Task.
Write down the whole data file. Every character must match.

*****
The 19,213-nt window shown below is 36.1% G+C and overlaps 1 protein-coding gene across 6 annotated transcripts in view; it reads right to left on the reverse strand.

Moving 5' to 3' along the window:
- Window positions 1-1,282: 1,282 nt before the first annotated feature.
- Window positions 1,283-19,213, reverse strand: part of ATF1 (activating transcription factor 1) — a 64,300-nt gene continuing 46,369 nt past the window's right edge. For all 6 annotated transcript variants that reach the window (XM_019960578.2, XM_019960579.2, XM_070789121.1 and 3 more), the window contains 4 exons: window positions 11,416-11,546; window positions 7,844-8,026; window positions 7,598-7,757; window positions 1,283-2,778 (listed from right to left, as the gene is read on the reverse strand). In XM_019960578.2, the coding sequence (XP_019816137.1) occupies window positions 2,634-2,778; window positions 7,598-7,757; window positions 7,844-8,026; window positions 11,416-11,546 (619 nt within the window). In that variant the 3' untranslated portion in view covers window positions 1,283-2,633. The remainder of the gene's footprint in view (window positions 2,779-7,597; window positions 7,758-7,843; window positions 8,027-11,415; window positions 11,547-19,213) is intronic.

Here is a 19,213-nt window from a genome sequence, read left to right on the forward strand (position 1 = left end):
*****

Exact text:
The 19,213-nt window shown below is 36.1% G+C and overlaps 1 protein-coding gene across 6 annotated transcripts in view; it reads right to left on the reverse strand.

Moving 5' to 3' along the window:
- Window positions 1-1,282: 1,282 nt before the first annotated feature.
- Window positions 1,283-19,213, reverse strand: part of ATF1 (activating transcription factor 1) — a 64,300-nt gene continuing 46,369 nt past the window's right edge. For all 6 annotated transcript variants that reach the window (XM_019960578.2, XM_019960579.2, XM_070789121.1 and 3 more), the window contains 4 exons: window positions 11,416-11,546; window positions 7,844-8,026; window positions 7,598-7,757; window positions 1,283-2,778 (listed from right to left, as the gene is read on the reverse strand). In XM_019960578.2, the coding sequence (XP_019816137.1) occupies window positions 2,634-2,778; window positions 7,598-7,757; window positions 7,844-8,026; window positions 11,416-11,546 (619 nt within the window). In that variant the 3' untranslated portion in view covers window positions 1,283-2,633. The remainder of the gene's footprint in view (window positions 2,779-7,597; window positions 7,758-7,843; window positions 8,027-11,415; window positions 11,547-19,213) is intronic.

Here is a 19,213-nt window from a genome sequence, read left to right on the forward strand (position 1 = left end):